“anyone seen my glasses?” asked daily by my dad, that question is my family’s version of Wall Street’s opening bell. let the games begin. (“keys” and/or “phone” can be used in place of “glasses.”)
“seen them?” i’d fight the urge to ask, “i’ve been watching them, Dad. they’re riveting.”
despite our blatant lack of sympathy, he’d grill my mom and me about the last time we saw his missing essentials with the intensity of a police chief desperate for clues about a missing human.
even worse, he’d enlist our help. my mom and i refused but houseguests didn’t know the drill. they took his predicament seriously, and, worst of all, occasionally joined the hunt. inevitably, he’d find them and alert us to call off the search party. har. although i don’t live with my parents any more, i guarantee the tradition continues.
you’d never know i’m his daughter. minimalism makes me salivate. i can’t read an article about it without leaping up to evaluate the contents of at least one drawer and throwing things out.
it examines the usual problems associated with too much junk: more cortisol, less focus, wasting time and money (and the patience of family members) while looking for the crap itself. but there were two other issues worth exploring.
accumulated stuff represents “delayed decisions and delayed actions,” according to Lorie Marrero, author of The Clutter Diet. while true, it’s easy to forget, because “i’m not finished with it yet” sounds reasonable. combine that pseudo-explanation with how royally objects sit around, almost like they own the place, and soon enough, they will.
my aunt once described how my parents drop stuff wherever as “leaving things where they landed.” it’s very apt. plonk. the remote decided to take a break. or, whoosh, the hairbrush crash landed on the bathroom counter.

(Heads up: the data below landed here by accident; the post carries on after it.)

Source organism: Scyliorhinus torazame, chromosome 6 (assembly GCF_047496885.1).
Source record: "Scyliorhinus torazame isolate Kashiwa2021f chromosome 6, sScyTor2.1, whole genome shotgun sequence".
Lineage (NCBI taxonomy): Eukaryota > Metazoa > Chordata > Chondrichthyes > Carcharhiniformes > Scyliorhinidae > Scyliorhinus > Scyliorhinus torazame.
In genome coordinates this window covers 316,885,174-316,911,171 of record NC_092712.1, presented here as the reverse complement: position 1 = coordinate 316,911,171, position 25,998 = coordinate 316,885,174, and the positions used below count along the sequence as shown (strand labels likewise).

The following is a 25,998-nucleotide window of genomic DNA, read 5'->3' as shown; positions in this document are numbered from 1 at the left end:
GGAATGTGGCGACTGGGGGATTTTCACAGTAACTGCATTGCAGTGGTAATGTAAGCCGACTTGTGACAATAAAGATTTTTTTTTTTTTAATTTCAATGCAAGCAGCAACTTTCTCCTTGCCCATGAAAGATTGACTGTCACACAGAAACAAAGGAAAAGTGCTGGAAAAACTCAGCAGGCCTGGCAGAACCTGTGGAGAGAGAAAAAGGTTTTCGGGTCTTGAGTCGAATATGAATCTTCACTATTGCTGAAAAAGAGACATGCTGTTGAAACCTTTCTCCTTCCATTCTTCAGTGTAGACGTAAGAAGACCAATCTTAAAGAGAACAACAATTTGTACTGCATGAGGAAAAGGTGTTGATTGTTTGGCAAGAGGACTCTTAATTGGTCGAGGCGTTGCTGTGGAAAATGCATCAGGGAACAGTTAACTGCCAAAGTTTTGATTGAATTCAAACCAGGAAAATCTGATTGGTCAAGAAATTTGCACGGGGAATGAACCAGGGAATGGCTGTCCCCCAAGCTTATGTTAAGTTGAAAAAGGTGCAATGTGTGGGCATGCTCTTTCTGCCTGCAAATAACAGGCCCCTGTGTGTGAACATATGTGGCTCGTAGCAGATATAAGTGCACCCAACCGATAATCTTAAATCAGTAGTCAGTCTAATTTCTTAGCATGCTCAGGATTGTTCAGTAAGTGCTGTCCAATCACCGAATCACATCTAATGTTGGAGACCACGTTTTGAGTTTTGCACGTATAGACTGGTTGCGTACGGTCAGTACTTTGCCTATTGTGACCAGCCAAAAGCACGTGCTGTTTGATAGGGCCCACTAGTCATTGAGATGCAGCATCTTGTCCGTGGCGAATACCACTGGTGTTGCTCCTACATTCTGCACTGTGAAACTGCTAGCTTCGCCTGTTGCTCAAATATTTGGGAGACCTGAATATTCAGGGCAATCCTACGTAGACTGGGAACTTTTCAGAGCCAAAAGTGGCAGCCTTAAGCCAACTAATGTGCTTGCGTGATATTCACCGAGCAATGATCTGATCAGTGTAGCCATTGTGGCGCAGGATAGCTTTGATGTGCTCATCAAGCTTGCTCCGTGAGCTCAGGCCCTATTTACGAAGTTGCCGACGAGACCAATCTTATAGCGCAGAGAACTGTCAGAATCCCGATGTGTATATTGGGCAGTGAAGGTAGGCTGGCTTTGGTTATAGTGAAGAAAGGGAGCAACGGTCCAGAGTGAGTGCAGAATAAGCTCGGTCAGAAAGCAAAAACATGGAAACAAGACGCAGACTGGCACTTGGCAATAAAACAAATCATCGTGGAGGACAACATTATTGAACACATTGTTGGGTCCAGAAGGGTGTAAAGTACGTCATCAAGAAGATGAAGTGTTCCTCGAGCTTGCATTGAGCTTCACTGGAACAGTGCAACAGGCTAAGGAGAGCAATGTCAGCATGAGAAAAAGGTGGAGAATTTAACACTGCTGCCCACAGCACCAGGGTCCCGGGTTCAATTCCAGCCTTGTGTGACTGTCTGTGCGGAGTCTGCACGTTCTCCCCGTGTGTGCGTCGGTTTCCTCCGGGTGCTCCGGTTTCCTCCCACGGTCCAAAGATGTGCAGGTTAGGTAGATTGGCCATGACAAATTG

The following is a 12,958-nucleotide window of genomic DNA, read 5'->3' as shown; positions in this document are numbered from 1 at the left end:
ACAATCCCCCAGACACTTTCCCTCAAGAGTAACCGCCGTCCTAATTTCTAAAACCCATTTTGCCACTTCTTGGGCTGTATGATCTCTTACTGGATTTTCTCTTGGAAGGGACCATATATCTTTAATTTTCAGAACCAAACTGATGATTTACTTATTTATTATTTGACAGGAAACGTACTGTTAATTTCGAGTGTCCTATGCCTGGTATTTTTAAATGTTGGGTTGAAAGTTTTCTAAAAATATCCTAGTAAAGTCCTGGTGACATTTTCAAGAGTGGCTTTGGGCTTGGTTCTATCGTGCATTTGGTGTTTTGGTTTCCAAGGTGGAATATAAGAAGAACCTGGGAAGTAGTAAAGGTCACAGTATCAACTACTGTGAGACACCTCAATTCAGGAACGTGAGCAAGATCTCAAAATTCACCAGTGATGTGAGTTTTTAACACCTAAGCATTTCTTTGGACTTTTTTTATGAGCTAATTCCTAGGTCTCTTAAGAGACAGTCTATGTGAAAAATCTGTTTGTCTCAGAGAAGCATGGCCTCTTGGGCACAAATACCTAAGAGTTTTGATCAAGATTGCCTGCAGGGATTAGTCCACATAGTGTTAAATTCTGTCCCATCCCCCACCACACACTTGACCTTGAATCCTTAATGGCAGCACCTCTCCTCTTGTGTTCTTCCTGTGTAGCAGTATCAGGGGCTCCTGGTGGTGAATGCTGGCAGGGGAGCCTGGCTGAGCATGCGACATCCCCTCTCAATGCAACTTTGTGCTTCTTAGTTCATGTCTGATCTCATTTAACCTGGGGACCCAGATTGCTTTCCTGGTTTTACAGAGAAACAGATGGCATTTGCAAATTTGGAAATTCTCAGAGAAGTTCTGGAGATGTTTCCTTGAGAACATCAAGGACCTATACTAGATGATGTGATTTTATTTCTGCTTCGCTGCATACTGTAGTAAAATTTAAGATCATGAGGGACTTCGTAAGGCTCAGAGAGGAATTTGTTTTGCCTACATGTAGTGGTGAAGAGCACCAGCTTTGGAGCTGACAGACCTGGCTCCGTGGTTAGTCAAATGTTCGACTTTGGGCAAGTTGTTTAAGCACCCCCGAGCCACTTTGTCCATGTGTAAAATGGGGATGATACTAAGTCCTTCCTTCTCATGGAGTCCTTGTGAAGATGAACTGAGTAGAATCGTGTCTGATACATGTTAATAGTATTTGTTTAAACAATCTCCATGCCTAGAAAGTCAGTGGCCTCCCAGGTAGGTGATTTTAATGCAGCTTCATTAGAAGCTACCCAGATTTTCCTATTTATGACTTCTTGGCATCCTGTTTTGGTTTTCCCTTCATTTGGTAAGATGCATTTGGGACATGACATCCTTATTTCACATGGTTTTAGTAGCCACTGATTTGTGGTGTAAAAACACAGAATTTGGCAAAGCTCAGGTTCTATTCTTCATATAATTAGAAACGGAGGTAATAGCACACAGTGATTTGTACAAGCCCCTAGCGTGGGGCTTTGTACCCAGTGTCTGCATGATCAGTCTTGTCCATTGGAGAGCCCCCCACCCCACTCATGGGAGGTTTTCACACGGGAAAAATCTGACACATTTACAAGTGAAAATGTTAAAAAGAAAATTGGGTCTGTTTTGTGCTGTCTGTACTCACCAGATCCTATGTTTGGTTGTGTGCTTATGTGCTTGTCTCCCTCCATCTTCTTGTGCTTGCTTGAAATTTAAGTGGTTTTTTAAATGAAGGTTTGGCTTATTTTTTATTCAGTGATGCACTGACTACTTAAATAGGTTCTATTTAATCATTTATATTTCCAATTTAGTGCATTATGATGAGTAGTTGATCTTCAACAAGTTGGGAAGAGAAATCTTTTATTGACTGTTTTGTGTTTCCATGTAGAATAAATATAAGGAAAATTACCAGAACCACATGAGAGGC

when you look at it that way, it gets embarrassing. fast. not every horizontal surface needs to double as a runway. @@leaving things strewn about is a non-decision that, with time and repetition, becomes one.@@
another problem is clutter sticking around past its expiration date. Vozza describes clutter as “a way of clinging to the past.” @@it’s a habit to keep things just as much as it’s a habit to get rid of them.@@
an amusing part of throwing things out is how we almost never regret the act. more often, we uncover items we didn’t know we (still) owned. my first minimizing breakthrough happened after my junior year abroad. i reentered my bedroom, where everything was as i’d left it almost a full year earlier. i looked in my closet and saw a tote bag i forgot existed.
i was stunned. i’d lived nearly 52 weeks without this item. it was erased from my memory. i might as well have donated it.
you think you’ll miss stuff you throw away, but most of the time, you immediately forget what you got rid of. even if it seemed significant when you chucked it.
solutions to reducing both kinds of clutter, the “landing” kind and the “clinging” type—come down to two questions: where to keep? and what to keep? ask them ruthlessly and often.
handling “where to keep”:
possessions come with responsibility. the key is deciding where things should stay when you acquire them and repeat the action. robotically, blindly, routinely put them where they belong. unless you realize another place makes more sense. then move it and don’t think about it again until yet another location seems better.
handling “what to keep”:
if the object provides meaning, ask why. and more importantly, does it still? or is its appeal the fact you own it? do you like the continuity provided from keeping it around? for these objects, “but i like it there,” or any variation, will not suffice. they just mean you’re used to the concept of the item.
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